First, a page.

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Cool and consistent
  |  First Published: April 2013



April is the start of cooler conditions across the Tablelands. Autumn is traditionally a bit drier than Summer but streams tend to hold consistent flows and the barometer plateaus out with cool mornings but clear days and nights.

With the cooler conditions, trout tend to become a little more active. Insect hatches are a little more consistent and as a result, fish often feed throughout the day.

With the return of the mayflies, many fly anglers will switch to nymphing tactics during the day. Look for sand or gravel bottoms and watch the pool before approaching.

Evenings usually result in strong hatches of the smaller mayflies and the tails and run-outs of many high country streams will hold active fish.

Arrive in advance of the better fishing times and pay attention to spy moving fish and target their holding lies.

Spinners like Celtas are the pick of the lures now, with moving fish keen on the flashy blades and a faster retrieve. Fish will be holding in the shallower runs now, particularly at first and last light.

Ebor’s spring creeks such as the upper Guy Fawkes and Barwick come into their own at this time.

Seek out the backwaters down near Walcha on the MacDonald system as well for active fish. Often these will be in shallow and tight water, so your first cast frequently needs to be on the money or else your target spooks.

Evening midge hatches become prevalent on the few trout lakes across the region. Private fisheries such as Lothlorian, near Nowendoc, and Wandsworth’s Uncle Billies or Dunmore Lakes fish very well.

Sheba Dam, near Nundle, is a small but productive fishery which receives a hammering but does give up some nice fish each year.

NATIVES

The Murray cod continue to prove one of the region’s best options. Throughout the Summer reports of active cod were consistent and these should continue this month.

River angling has been very productive but the impoundments have been a little patchy.

The upper Namoi, Severn and Gwydir rivers have all been productive.

The best option is to paddle these reaches because this allows anglers to cover a lot more water. Casting from a canoe also allows you to work the banks and mid-stream structures much better than if you are shore-bound.

It is a good idea to upgrade your line strength when fishing from a canoe because often you’ve really got to put the brakes on solid fish while getting dragged about.

Down in the gorges, the bass have been a little quiet. I’ve heard of some sensational sessions down the Hunter Valley at Lake Glenbawn but up here the fish have been lying low.

The sequence of Summer storms put some pretty erratic flows down the Macleay but the run there should steady down now.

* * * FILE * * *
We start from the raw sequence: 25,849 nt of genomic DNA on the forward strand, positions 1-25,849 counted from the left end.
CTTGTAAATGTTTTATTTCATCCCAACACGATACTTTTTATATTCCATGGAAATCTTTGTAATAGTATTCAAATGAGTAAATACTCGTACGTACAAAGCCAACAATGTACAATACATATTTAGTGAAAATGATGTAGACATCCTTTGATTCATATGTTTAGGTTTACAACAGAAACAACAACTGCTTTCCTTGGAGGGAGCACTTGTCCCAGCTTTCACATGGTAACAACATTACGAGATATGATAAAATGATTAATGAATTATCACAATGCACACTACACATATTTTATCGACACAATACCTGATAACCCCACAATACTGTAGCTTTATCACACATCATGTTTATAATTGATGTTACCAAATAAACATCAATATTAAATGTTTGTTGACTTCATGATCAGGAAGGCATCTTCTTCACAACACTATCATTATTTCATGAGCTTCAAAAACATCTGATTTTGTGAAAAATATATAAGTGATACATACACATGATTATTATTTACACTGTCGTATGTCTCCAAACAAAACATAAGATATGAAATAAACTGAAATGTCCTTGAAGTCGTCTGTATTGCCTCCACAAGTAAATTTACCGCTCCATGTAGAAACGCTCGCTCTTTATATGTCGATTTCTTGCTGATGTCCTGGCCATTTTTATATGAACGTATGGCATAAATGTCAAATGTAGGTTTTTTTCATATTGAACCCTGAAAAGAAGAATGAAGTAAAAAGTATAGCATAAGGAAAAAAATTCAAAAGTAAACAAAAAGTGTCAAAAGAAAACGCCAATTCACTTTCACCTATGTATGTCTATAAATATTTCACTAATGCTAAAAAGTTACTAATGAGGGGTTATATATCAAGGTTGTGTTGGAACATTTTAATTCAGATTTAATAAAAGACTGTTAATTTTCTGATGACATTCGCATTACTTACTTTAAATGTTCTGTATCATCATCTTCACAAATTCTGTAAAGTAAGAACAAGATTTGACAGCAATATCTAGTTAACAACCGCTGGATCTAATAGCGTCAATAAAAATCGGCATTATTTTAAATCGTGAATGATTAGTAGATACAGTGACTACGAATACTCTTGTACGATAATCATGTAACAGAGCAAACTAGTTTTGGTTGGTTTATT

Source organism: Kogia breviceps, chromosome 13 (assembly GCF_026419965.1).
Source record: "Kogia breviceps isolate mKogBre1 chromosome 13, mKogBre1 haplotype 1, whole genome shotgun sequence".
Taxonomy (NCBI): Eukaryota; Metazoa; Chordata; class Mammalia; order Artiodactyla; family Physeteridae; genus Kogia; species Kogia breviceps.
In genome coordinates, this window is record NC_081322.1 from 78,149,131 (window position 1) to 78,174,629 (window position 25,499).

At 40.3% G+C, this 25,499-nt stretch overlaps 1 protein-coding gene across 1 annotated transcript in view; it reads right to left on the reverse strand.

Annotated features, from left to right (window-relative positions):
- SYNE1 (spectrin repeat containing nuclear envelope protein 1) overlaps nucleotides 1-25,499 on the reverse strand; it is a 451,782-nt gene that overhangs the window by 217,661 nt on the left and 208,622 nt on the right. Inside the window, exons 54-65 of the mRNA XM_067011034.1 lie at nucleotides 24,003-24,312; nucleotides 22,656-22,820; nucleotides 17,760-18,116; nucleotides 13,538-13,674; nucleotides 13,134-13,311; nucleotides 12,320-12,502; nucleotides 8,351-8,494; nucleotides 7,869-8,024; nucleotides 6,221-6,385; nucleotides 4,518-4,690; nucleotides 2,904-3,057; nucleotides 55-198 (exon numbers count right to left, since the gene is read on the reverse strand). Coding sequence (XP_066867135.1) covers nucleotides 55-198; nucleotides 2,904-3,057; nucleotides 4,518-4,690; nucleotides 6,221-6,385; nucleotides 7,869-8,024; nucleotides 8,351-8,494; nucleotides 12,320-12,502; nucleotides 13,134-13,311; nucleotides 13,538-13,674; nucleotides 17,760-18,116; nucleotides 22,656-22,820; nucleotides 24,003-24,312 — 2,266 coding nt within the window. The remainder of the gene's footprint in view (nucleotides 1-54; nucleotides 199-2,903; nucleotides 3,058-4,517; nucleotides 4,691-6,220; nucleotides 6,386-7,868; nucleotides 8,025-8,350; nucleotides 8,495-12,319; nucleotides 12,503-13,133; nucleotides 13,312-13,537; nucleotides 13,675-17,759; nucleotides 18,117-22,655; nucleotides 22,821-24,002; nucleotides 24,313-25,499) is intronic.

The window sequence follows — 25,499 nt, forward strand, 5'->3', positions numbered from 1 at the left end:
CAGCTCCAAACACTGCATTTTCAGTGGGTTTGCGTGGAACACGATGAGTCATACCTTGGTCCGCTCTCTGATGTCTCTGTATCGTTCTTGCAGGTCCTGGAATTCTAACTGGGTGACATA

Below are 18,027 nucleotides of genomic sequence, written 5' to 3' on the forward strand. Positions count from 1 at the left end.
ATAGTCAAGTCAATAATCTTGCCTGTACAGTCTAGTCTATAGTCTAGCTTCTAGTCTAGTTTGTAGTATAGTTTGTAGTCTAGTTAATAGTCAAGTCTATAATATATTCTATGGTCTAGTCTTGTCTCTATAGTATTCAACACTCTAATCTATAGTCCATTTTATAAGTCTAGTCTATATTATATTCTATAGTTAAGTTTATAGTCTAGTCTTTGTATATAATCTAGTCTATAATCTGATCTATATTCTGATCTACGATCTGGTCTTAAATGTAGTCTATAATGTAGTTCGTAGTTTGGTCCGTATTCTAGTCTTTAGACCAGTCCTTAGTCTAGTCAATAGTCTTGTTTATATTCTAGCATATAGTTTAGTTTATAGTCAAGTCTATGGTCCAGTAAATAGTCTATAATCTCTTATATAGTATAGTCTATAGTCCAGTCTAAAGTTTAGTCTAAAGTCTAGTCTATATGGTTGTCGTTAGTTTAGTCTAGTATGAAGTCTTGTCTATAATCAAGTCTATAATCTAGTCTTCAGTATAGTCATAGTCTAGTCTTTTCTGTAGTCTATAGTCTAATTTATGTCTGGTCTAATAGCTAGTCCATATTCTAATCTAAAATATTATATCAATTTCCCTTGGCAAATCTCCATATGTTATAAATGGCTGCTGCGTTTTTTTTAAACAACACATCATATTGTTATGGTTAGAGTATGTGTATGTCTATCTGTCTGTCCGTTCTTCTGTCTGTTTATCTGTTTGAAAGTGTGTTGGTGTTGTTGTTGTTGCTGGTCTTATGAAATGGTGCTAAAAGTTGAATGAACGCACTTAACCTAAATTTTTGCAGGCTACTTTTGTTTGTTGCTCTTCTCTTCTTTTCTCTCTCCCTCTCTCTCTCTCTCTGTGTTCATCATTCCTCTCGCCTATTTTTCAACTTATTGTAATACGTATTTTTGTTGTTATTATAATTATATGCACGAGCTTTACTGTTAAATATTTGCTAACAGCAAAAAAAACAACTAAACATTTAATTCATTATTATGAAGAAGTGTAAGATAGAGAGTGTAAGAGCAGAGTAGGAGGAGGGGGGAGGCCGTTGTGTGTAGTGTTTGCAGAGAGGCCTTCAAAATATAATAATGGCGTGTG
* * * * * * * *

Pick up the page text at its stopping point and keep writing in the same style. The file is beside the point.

Autumn fish will be on the move and can be hard to find.

However, focusing on a couple of traditionally productive pools for a weekend will bring success.

Flashy minnow patterns should work nicely when retrieved through the open stretches. As the water cools, fish will move away from the shrimp beds seeking fry.

OUT WEST

On the western side of the range, impoundment angling is still productive. The yellowbelly start to school up a bit so working the trees with jigs or bobbing large yabbies is the go.

Trolling the drowned river bed with brightly coloured small to medium minnows is popular. A sounder will help of course but generally you’ll be running lures deeper than during Summer.

Lake Keepit is one of the region’s better cool-water fisheries.

There’s plenty of water to cover, with more action generally taking place in the middle basin and around Rabbit Island. You’ll need to work a bit of water at this time but once you find them, the fish will be on the chew.

As the water continues to get colder, Copeton becomes a prime choice. Big Winter cod and plenty of redfin are the drawcards here.

Knowledgeable anglers work the medium margins with bigger than average hardbodies and each year some lunker cod come from this dam.

Split Rock Dam, between Manilla and Barraba, is also worth an exploratory trip.

Again, you’ll have many more options with a boat because there is little bankside access.

The lower basin is always worth a troll at this time with cod-sized offerings.

On good looking runs it is worth making several trolls along the same track. The first pass often wakes up the fish and the second run results in bent rods.

Autumn fish are always active but it is persistence that will bring success.

False takes are more common, so trim the tails on wet flies and add stinger hooks to lures for more hook-ups.

Whether stream or lake angling, this month offers productive and pleasant conditions right across the region.

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